As mentioned here yesterday, Idaho will sue to stop Obamacare’s mandatory purchase provision. Virginia’s bill, soon to become law, in effect, opts its citizens out of the mandatory purchase requirement altogether. From the story:
The Virginia General Assembly [official website] on Wednesday passed a bill [text, PDF] that will ban any federal mandate for individuals to have health insurance. The bill, called the Virginia Health Care Freedom Act, is the first of its kind [WP report] passed by any state, and says that no individual shall be held liable if they refuse to sign up for health care. Governor Robert McDonnell [official website] has said that he will sign [WTVR report] the bill into law. About 30 other states are working on a similar measure to negate [ALEC report] the widely expected federal mandate for health insurance.
Adding to Obamacare’s woes, the VA Attorney General is also threatening to sue if the “Slaughter Rule” is used to pass the bill without actually voting on it. From the AG’s letter:
Dear Speaker Pelosi: I am writing to urge you not to proceed with the Senate Patient Protection and Affordable Care Act under a so-called “deem and pass” rule because such a course of action would raise grave constitutional questions. Based upon media interviews and statements which I have seen, you are considering this approach because it might somehow shield members of Congress from taking a recorded vote on an overwhelmingly unpopular Senate bill. This is an improper purpose under the bicameralism requirements of Article I, Section 7 of the U.S. Constitution, one of the purposes of which is to make our representatives fully accountable for their votes. Furthermore, to be validly enacted, the Senate bill would have to be accepted by the House in a form that is word-for-word identical (Clinton v. City of New York, 524 U.S. 417 (1998)). Should you employ the deem and pass tactic, you expose any act which may pass to yet another constitutional challenge. A bill of this magnitude should not be passed using this maneuver. As the President noted last week, the American people are entitled to an up or down vote.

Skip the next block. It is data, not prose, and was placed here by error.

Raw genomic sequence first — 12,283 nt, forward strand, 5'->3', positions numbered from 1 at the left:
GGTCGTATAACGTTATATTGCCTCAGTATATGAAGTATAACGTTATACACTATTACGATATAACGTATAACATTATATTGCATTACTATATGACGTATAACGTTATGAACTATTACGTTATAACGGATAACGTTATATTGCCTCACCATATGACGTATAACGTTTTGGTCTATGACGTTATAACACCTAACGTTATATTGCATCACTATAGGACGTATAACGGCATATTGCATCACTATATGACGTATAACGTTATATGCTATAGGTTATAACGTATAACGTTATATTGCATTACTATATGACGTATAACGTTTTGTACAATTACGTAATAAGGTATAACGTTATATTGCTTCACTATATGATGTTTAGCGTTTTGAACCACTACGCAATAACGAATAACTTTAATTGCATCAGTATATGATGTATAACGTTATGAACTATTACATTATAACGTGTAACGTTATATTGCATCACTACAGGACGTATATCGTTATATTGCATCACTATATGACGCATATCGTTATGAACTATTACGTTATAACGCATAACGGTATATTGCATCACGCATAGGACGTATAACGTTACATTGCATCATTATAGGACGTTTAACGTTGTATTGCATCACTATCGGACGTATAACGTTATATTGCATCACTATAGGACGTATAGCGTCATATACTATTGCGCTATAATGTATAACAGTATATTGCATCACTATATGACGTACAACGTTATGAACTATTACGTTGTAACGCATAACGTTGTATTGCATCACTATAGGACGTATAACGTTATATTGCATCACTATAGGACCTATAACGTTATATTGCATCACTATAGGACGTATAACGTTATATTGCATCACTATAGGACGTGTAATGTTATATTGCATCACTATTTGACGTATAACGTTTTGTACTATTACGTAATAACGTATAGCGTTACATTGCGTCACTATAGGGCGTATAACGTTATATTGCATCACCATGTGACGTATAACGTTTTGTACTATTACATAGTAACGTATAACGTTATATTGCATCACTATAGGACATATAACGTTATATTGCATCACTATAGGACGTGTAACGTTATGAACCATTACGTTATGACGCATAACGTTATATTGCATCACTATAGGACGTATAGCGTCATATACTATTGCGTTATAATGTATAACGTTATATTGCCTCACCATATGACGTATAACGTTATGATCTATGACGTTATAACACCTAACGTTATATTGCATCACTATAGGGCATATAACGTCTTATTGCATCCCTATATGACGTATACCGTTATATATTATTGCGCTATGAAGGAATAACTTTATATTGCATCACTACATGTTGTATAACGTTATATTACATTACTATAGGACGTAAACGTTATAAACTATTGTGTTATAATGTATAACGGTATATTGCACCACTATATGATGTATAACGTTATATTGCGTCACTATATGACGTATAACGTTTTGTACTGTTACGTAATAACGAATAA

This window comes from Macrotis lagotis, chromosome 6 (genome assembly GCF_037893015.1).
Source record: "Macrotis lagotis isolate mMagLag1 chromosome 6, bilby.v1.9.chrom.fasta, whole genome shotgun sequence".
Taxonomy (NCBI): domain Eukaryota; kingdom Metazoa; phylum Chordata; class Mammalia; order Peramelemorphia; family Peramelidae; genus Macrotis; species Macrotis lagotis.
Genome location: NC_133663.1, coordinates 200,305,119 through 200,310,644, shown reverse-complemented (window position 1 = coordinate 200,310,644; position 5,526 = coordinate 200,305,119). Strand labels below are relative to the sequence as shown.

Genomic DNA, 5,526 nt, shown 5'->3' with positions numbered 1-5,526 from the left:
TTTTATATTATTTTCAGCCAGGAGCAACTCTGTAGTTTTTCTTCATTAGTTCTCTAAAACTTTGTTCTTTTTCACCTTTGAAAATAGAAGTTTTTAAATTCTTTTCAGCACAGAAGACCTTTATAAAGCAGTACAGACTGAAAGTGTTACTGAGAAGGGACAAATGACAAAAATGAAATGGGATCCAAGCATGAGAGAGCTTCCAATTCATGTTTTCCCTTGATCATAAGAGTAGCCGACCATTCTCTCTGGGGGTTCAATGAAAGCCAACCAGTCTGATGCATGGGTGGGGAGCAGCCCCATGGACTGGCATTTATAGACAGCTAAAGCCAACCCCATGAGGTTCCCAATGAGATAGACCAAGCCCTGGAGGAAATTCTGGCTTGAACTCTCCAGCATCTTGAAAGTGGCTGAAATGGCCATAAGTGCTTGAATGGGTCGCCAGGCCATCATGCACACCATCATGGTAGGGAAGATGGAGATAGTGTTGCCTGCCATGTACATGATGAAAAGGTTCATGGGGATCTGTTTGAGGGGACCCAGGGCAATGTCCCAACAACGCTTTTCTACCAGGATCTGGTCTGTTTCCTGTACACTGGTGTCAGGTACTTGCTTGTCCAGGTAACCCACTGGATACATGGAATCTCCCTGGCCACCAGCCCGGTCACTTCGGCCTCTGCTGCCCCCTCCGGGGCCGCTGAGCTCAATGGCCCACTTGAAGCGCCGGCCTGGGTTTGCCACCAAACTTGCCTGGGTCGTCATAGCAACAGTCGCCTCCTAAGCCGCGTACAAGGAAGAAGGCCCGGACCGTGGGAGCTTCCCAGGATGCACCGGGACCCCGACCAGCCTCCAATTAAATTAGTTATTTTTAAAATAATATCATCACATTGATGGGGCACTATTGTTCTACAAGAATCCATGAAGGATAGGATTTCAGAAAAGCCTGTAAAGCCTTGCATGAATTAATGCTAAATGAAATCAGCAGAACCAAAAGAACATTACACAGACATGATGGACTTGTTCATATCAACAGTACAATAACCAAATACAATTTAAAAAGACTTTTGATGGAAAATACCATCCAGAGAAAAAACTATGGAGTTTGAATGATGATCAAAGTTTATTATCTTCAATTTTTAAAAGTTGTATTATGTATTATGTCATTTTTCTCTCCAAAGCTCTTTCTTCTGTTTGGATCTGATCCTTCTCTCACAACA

President Obama and his team badly lost the political debate over Obamacare, but are hell bent to pass their bill anyway—regardless of the political cost to the Democratic Party and the even greater harm it will cause to the country’s social fabric. They are recklessly sowing discord, division, and dissension, which will yield years of political and legal strife.